What we have is evidence that the noise floor is changing - between a full-scale signal and a very low level (or absent) signal. For 67% of the time the sinewave's (assuming its 0dBfs) instantaneous amplitude is at or above -6dB. Its spending almost no time at all down at the -100dB level. But music is quite a different beast - with much higher crest factor than a sine. It spends more time down at lower instantanous levels.
Surely this is good for the music then as it implies less noise will be produced when operating with music, rather then with the sine. I mean I've noticed a few times when measuring DACs that the noise increases when the signal level goes up. As far as I remember I measured the same for TI's digital input class D amps that also use noise shaping.

I mean I see this as being rather simple, the system noise goes up as it is asked to work closer to it's upper limits. I don't actually see any problem with this providing the noise isn't doing what you're saying it's doing.



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Originally Posted by abraxalito View Post
If the noise comes and goes a few times within a 23mS window, why would that be filtered out? Its not a high bandwidth modulation of the noise we're talking about.
Right.

So if some transient comes along and causes a burst of noise to go along with it (and this is what I am taking to be the cause of why you think D-S dulls dynamics), then the noise will be completely random and be within the audible band. Surely this should be measurable as an instantaneous change in the noise floor, or better yet, why not ask the DAC to reproduce 1Hz and actually watch as the noise floor changes with the signal level. Or, are you saying that this only really occurs if the DAC is asked to reproduce a wave with a fast rise time?
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Old 10th April 2012, 04:12 AM   #16
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Well sure - most of the noise is out of band. The shaped noise is going to be (for a 5bit DAC which I think the AD1955 is) at amplitudes around -30dBfs in a few MHz bandwidth when a full scale signal is playing out.
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Old 10th April 2012, 04:34 AM   #17
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Quote:
Originally Posted by 5th element View Post
I picked 20kHz due to your previous comment about D-S DACs seeming to dynamically compress everything. As 20kHz has close to the fastest rise time that we'd expect a normal 44.1k system to be able to reproduce then if a D-S were really screwing with the dynamics, surely it would show up better, if at all, at 20k then 1k.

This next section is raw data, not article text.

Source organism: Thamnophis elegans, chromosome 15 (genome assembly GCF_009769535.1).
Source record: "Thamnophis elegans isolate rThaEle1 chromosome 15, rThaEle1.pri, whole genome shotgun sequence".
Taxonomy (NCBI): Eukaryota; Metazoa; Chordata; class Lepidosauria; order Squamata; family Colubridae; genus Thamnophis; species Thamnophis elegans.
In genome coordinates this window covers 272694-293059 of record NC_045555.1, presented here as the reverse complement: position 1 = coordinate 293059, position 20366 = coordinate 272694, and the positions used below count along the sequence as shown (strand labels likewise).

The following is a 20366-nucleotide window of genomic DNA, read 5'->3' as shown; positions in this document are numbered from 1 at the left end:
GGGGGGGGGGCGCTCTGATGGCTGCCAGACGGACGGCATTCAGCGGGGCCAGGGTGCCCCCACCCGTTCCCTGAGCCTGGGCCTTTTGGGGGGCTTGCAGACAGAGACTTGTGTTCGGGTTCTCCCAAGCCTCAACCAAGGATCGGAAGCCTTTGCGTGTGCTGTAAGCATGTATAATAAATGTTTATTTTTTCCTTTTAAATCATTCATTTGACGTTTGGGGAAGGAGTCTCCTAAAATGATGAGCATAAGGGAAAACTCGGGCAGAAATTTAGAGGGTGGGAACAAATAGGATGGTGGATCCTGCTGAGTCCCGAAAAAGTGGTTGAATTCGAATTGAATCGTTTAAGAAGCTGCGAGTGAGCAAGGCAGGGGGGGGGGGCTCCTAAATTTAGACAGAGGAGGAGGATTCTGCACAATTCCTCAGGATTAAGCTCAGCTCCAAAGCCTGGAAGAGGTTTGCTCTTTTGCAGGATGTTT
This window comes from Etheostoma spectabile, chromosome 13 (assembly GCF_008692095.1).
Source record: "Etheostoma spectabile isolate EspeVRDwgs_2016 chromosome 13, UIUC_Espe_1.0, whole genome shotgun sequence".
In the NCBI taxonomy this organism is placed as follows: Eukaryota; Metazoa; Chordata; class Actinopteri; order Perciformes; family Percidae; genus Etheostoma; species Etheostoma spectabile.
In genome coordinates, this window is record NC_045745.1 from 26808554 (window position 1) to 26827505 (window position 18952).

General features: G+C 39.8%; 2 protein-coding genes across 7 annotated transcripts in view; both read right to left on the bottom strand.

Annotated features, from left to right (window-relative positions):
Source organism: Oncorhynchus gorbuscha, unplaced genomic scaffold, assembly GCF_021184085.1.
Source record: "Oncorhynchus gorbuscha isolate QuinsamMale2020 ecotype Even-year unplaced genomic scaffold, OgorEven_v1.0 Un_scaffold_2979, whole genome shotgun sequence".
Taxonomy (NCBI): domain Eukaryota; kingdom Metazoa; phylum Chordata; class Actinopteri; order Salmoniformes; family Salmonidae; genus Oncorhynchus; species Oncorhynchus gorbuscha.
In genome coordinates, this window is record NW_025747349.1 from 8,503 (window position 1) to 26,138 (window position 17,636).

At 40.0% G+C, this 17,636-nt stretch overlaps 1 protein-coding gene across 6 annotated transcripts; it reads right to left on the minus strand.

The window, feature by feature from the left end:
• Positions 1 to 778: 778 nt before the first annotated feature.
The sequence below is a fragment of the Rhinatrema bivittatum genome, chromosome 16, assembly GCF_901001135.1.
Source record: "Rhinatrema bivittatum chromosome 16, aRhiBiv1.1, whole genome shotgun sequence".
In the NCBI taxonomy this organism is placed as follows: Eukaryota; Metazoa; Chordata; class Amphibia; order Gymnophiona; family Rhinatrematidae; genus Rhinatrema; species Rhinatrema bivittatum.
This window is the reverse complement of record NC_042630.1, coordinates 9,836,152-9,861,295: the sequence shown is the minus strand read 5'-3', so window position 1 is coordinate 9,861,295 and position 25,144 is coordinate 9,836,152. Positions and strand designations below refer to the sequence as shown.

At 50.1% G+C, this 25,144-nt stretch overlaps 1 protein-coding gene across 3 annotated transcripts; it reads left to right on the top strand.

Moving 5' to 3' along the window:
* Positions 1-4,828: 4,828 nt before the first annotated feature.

When I talk about lack of dynamics, I'm not saying the transients are absent, rather I'm saying they lose subjective impact. One way to achieve this is to add correlated noise to them. This way the perceived dynamic range is reduced. I can't hear anything much near 20kHz myself and music with a lot of HF isn't required to hear the loss of dynamics.

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Surely this is good for the music then as it implies less noise will be produced when operating with music, rather then with the sine.
I think that might be an assumption too far. We don't know just from those FFT plots at which instantaneous level the noise floor changes. Even assuming that it does have such a level rather than a continuous change.

Just thinking out loud here - suppose that the extra noise is only added when the sine (its instantaneous level) gets above -3dBfs. The high level FFT (the left plot) then represents the average noise floor but there could be peaks of 6dB above that average happening 50% of the time.

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I mean I see this as being rather simple, the system noise goes up as it is asked to work closer to it's upper limits. I don't actually see any problem with this providing the noise isn't doing what you're saying it's doing.
The engineers at Dolby are probably the people who have the most experience with systems that exhibit noise floor modulation. A noise reduction processor is one such system. Those guys say noise floor modulation is audible, even in the presence of loud signals.

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So if some transient comes along and causes a burst of noise to go along with it (and this is what I am taking to be the cause of why you think D-S dulls dynamics), then the noise will be completely random and be within the audible band.
Where are the transients in a sinewave test tone? By which I don't mean things with fast rise time but where the signal is spending a lot of time at low level and relatively short periods of time at high level. A sine is the opposite - most of its time at high levels and zipping through the lower levels very rapidly.

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Surely this should be measurable as an instantaneous change in the noise floor
There's a big problem right there - we don't currently have widely accepted measurements for instantaneous noise. Noise is normally measured on average. We need a measurement which is simultaneously wide dynamic range and fairly wide bandwidth - wavelet probably will do it. But who's using wavelets in audio?